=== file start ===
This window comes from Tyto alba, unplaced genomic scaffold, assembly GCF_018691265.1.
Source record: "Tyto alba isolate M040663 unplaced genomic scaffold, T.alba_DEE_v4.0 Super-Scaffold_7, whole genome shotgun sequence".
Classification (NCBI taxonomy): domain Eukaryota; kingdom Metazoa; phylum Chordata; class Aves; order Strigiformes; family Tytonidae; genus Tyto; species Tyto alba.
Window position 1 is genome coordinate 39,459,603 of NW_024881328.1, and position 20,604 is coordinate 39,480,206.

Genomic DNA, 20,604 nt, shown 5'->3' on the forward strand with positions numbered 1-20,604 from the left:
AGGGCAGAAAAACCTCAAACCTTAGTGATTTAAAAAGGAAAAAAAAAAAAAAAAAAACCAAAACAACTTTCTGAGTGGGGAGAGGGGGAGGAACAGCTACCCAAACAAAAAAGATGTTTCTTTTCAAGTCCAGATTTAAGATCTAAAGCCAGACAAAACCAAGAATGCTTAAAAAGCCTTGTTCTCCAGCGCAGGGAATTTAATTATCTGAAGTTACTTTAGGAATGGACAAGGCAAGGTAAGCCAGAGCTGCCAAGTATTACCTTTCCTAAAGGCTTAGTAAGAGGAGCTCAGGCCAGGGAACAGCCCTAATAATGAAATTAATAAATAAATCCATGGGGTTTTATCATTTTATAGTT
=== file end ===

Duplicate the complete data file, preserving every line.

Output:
This window comes from Tyto alba, unplaced genomic scaffold, assembly GCF_018691265.1.
Source record: "Tyto alba isolate M040663 unplaced genomic scaffold, T.alba_DEE_v4.0 Super-Scaffold_7, whole genome shotgun sequence".
Classification (NCBI taxonomy): domain Eukaryota; kingdom Metazoa; phylum Chordata; class Aves; order Strigiformes; family Tytonidae; genus Tyto; species Tyto alba.
Window position 1 is genome coordinate 39,459,603 of NW_024881328.1, and position 20,604 is coordinate 39,480,206.

Genomic DNA, 20,604 nt, shown 5'->3' on the forward strand with positions numbered 1-20,604 from the left:
AGGGCAGAAAAACCTCAAACCTTAGTGATTTAAAAAGGAAAAAAAAAAAAAAAAAAACCAAAACAACTTTCTGAGTGGGGAGAGGGGGAGGAACAGCTACCCAAACAAAAAAGATGTTTCTTTTCAAGTCCAGATTTAAGATCTAAAGCCAGACAAAACCAAGAATGCTTAAAAAGCCTTGTTCTCCAGCGCAGGGAATTTAATTATCTGAAGTTACTTTAGGAATGGACAAGGCAAGGTAAGCCAGAGCTGCCAAGTATTACCTTTCCTAAAGGCTTAGTAAGAGGAGCTCAGGCCAGGGAACAGCCCTAATAATGAAATTAATAAATAAATCCATGGGGTTTTATCATTTTATAGTT